If you fail
Nobody likes to fail. If you fail the assessment it is only natural that you will feel disappointed. Feelings of anger, despair and disappointment are common; however, it is important to try to keep your perspective. You might find it useful to talk to a Listening Friend. Listening Friends is a free and confidential listening service staffed by pharmacists who are familiar with the particular pressures on those working in pharmacy. Listening Friends can be contacted direct on: 0808 168 5133.
Options after failing
Trainees who have failed the assessment can no longer request a re-mark. This is because the GPhC has introduced a new marking process consisting of five stage checking system that will ensure that all answers have been interpreted correctly. For further information on the new marking system, see the GPhC website.
Appeals can be submitted, however trainees will need to have sufficient grounds to do so.
The GPhC stress that an appeal can only be made on the basis of new information/circumstances coming to light that you could not have been aware of on the day. The GPhC website has examples of situations that will not be considered grounds for appeal. If something goes wrong on the day of the assessment you must inform the invigilator, and contact the GPhC as soon as possible to request a nullification.
Appeals are not accepted for anything that could have formed the basis of a request for nullification. Requests for appeals must be submitted, in writing, within 21 days of the date printed on the results letter.
Even if you are waiting for the outcome of an appeal, it is advisable that you register for your next attempt of the exam by the deadline date. If you have special requirements and need adjustments, such as extra time, you will need to put in a fresh application to the GPhC. You cannot carry over any adjustments agreed for a previous exam.
For full details about appeals, including the address to send them to, see the GPhC guidance booklet that is sent to you with your assessment results.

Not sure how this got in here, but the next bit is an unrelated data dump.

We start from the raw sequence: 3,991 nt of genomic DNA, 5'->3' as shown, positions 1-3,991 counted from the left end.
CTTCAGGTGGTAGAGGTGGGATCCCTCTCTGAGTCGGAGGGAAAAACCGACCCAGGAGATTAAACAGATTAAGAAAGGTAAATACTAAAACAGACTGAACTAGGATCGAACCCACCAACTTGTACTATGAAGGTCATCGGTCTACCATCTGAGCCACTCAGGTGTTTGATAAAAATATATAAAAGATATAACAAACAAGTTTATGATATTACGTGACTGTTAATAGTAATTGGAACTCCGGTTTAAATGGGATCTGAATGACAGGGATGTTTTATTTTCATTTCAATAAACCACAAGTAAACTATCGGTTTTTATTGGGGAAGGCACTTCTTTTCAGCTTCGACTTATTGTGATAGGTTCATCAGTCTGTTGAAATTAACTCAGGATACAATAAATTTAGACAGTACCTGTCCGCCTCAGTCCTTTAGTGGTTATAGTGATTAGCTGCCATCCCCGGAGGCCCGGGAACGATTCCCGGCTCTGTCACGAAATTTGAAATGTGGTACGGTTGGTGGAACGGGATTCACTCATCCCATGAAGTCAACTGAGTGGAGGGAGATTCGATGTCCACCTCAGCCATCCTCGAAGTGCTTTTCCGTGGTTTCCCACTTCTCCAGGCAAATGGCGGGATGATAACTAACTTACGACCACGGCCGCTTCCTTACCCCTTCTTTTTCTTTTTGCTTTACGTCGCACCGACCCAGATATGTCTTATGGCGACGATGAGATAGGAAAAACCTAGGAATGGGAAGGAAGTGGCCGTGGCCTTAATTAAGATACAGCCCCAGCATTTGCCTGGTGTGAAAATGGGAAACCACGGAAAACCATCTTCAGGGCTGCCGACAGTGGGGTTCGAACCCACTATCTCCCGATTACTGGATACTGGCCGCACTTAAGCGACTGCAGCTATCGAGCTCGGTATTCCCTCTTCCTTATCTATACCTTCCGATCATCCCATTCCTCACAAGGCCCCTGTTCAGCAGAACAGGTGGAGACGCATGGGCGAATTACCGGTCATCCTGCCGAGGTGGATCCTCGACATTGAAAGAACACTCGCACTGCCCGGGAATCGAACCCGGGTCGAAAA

If you have failed twice
In order to undertake a third attempt at the assessment, a trainee will normally be required by the GPhC to undertake a further six month placement. The purpose of the six month period is to provide more pharmacy practice experience to prepare the trainee for the final assessment attempt. There are no minimum requirements as to the number of hours per week trainees have to work. The GPhC say trainees will need to decide how many hours per week they will need in order to pass the registration assessment.
Once trainees have found a suitable placement, they must then ensure that they get the approval of the GPhC, and complete the necessary paperwork, before beginning their placement. When contacting the GPhC, trainees should ask to speak to a member of the pre-registration team. Trainees will need to complete a Notification of six month placement form. This is available to download from the GPhC website.
At the end of the placement, the supervising pharmacist will need to sign a standard declaration form stating that the trainee has successfully completed the six month period and that they do not know of any reason that would prevent their registration as a pharmacist. This form is available to download on the GPhC website. The trainee must sit the assessment within 12 months of completion of the placement.